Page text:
Accounting jobs still need nonaccounting skills!!

Published on: October 12, 2015

Filled Under: Uncategorized

Views: 493

When considering job candidates’ qualifications beyond traditional accounting skills, one-third (33 percent) of chief financial officers (CFOs) interviewed said they value general business knowledge most. One-quarter (25 percent) of respondents look for expertise in information technology (IT).
Chief Financial Officers were asked when hiring finance and accounting professionals, which one of the following attributes or areas of expertise is most valued, in addition to traditional accounting knowledge.
Their responses were as follows:
General business knowledge 33%
Information technology 25%
Communication skills 14%
Leadership abilities 13%
Customer service orientation 13%
Don’t know/no answer 1%.

“Accounting and finance professionals are playing a broader role at work — they help develop strategy, inform key decisions and serve as business partners for multiple departments,” said Max Messmer, chairman of Accountemps and author of the recently released Human Resources Kit for Dummies, 3rd Edition (John Wiley & Sons, Inc.). “Employers seek individuals who have the business acumen necessary to see the big picture and understand how a strong accounting function influences the success of the entire organization.”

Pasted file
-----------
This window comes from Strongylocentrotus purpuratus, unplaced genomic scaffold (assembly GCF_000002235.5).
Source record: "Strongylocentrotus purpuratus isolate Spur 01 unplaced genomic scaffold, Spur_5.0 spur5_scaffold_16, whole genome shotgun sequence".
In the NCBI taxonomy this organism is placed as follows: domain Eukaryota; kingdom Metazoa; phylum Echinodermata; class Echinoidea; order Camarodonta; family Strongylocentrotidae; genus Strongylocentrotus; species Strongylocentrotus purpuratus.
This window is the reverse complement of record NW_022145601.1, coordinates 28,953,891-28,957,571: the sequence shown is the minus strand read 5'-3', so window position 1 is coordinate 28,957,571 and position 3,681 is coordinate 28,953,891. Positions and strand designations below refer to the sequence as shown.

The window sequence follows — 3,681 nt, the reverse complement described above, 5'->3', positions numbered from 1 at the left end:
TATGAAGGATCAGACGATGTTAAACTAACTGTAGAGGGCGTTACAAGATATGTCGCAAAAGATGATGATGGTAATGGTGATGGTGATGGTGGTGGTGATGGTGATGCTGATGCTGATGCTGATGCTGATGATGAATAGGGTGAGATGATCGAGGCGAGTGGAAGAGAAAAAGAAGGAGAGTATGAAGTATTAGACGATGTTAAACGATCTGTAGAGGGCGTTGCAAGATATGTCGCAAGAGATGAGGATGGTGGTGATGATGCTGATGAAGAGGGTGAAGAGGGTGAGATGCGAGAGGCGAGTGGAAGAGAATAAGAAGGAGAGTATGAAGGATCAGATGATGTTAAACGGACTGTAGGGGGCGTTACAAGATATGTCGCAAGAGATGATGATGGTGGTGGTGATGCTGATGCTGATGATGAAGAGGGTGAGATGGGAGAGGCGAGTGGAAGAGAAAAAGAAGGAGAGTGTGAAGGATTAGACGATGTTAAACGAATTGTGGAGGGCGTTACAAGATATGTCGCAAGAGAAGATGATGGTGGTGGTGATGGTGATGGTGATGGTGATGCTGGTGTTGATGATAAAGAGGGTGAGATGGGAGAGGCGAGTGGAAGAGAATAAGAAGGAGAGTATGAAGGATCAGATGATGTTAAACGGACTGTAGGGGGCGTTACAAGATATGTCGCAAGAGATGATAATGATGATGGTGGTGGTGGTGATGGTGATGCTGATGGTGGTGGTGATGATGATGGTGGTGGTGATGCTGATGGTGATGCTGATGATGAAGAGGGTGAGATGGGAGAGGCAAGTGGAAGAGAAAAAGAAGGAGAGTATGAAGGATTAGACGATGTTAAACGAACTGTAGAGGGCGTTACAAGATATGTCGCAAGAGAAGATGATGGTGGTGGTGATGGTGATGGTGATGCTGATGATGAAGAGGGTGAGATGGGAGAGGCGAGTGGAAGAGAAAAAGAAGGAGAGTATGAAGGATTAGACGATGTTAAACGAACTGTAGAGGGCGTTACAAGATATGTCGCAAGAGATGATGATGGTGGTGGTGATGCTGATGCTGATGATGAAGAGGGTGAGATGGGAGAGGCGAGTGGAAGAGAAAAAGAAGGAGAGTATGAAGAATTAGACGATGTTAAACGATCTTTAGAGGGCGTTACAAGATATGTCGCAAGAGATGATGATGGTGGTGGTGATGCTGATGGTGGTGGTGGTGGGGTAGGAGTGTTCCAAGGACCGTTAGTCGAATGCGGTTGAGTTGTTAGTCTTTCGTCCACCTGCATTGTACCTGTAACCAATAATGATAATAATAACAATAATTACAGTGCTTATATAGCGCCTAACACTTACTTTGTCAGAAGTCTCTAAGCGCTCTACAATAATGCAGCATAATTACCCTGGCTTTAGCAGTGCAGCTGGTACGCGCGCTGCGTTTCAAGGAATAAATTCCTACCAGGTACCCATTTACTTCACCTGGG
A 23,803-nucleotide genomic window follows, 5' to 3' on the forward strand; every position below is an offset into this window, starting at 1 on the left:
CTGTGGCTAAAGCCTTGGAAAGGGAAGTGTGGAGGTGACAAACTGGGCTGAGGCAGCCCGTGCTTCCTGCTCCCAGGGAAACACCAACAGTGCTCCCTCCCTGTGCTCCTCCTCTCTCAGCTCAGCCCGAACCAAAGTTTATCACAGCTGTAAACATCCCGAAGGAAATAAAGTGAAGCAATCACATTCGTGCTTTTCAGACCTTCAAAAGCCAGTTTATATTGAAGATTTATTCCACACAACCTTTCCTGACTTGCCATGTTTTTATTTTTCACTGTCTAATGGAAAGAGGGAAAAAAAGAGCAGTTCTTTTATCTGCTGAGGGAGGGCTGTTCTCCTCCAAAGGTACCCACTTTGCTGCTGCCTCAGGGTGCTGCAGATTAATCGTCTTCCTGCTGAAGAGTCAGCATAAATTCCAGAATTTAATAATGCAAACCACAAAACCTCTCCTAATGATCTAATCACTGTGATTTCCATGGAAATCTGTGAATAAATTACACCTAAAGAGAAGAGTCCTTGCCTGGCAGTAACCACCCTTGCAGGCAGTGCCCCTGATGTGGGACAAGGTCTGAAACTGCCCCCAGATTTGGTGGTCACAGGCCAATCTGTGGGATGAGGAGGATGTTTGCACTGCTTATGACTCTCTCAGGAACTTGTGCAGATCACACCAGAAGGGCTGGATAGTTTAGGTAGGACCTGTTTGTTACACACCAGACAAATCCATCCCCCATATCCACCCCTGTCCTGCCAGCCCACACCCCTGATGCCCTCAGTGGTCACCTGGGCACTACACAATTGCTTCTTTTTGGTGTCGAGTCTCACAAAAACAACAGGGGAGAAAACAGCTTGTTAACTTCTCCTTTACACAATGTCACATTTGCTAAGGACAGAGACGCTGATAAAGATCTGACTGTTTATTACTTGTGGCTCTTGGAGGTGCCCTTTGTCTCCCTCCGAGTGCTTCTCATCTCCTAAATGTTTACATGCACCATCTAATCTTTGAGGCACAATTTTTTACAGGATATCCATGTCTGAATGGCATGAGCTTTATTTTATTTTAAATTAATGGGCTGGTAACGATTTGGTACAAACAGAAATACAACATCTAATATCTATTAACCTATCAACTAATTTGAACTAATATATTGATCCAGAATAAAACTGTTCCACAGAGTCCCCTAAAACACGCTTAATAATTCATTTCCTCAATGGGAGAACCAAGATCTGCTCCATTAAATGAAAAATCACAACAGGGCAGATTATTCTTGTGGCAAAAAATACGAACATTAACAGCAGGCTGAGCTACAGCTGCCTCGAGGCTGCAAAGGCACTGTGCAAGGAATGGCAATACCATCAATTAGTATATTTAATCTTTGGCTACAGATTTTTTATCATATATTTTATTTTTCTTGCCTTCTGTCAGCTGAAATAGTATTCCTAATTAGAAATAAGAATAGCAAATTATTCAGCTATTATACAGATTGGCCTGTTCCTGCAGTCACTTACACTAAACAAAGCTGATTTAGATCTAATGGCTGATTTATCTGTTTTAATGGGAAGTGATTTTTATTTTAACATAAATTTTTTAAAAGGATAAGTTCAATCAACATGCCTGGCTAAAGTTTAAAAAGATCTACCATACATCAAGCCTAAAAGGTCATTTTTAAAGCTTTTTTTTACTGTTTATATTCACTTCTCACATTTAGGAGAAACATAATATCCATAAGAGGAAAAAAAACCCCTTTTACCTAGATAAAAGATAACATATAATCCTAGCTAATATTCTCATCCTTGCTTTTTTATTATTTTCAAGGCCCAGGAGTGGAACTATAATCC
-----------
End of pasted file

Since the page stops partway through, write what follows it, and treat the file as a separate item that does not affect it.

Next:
Messmer also noted that proficiency with the company’s enterprise resource planning platform and spreadsheet application is a prerequisite for many accounting positions. He added, “New hires who already possess IT knowledge face a shorter learning curve and can contribute more quickly.”
Accountemps offers five tips to help job seekers highlight their full range of knowledge and skills in an interview:
1. Be prepared. Before the interview, research the organization and position so you can tie your skills directly to the company’s business goals. By practicing your responses to common questions, you’ll be able to offer concise, confident answers.

2. Review your resume. Select two or three key achievements listed on your resume that relate most to the job, and look for opportunities to highlight these during the meeting. Cite quantifiable results so the hiring manager understands how your skills may benefit the organization.

3. Demonstrate intellectual curiosity. Show your commitment to keeping your skills current by mentioning any recent professional development courses you’ve taken.

4. Listen carefully. Avoid thinking about your next point while the interviewer is still speaking, or you may miss important information. Let the hiring manager finish, then gather your thoughts before connecting your skills and experience to what was just said.

5. Follow up. Send a thank-you note to the interviewer reiterating why you feel you are right for the role. Reaffirm your expertise in key areas or address any concerns about your background that the hiring manager may have had.

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